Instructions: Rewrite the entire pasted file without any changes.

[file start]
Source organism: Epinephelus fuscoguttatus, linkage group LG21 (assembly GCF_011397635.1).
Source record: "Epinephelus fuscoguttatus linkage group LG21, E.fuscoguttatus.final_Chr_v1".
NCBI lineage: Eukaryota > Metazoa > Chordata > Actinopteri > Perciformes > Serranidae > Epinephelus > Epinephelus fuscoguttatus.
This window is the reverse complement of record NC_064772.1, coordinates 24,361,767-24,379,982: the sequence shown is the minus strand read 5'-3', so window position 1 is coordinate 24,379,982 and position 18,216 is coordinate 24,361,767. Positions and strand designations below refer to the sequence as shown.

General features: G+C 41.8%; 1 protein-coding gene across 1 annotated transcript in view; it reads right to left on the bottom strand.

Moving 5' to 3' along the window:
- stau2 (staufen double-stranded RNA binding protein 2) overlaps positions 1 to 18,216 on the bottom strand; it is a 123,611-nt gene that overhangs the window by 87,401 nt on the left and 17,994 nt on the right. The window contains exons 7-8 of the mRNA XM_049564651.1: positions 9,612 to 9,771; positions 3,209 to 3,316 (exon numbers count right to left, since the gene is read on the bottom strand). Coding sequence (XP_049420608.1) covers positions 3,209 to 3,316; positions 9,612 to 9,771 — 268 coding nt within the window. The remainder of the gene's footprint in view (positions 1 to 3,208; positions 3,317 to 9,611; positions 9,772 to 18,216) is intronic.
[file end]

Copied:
Source organism: Epinephelus fuscoguttatus, linkage group LG21 (assembly GCF_011397635.1).
Source record: "Epinephelus fuscoguttatus linkage group LG21, E.fuscoguttatus.final_Chr_v1".
NCBI lineage: Eukaryota > Metazoa > Chordata > Actinopteri > Perciformes > Serranidae > Epinephelus > Epinephelus fuscoguttatus.
This window is the reverse complement of record NC_064772.1, coordinates 24,361,767-24,379,982: the sequence shown is the minus strand read 5'-3', so window position 1 is coordinate 24,379,982 and position 18,216 is coordinate 24,361,767. Positions and strand designations below refer to the sequence as shown.

General features: G+C 41.8%; 1 protein-coding gene across 1 annotated transcript in view; it reads right to left on the bottom strand.

Moving 5' to 3' along the window:
- stau2 (staufen double-stranded RNA binding protein 2) overlaps positions 1 to 18,216 on the bottom strand; it is a 123,611-nt gene that overhangs the window by 87,401 nt on the left and 17,994 nt on the right. The window contains exons 7-8 of the mRNA XM_049564651.1: positions 9,612 to 9,771; positions 3,209 to 3,316 (exon numbers count right to left, since the gene is read on the bottom strand). Coding sequence (XP_049420608.1) covers positions 3,209 to 3,316; positions 9,612 to 9,771 — 268 coding nt within the window. The remainder of the gene's footprint in view (positions 1 to 3,208; positions 3,317 to 9,611; positions 9,772 to 18,216) is intronic.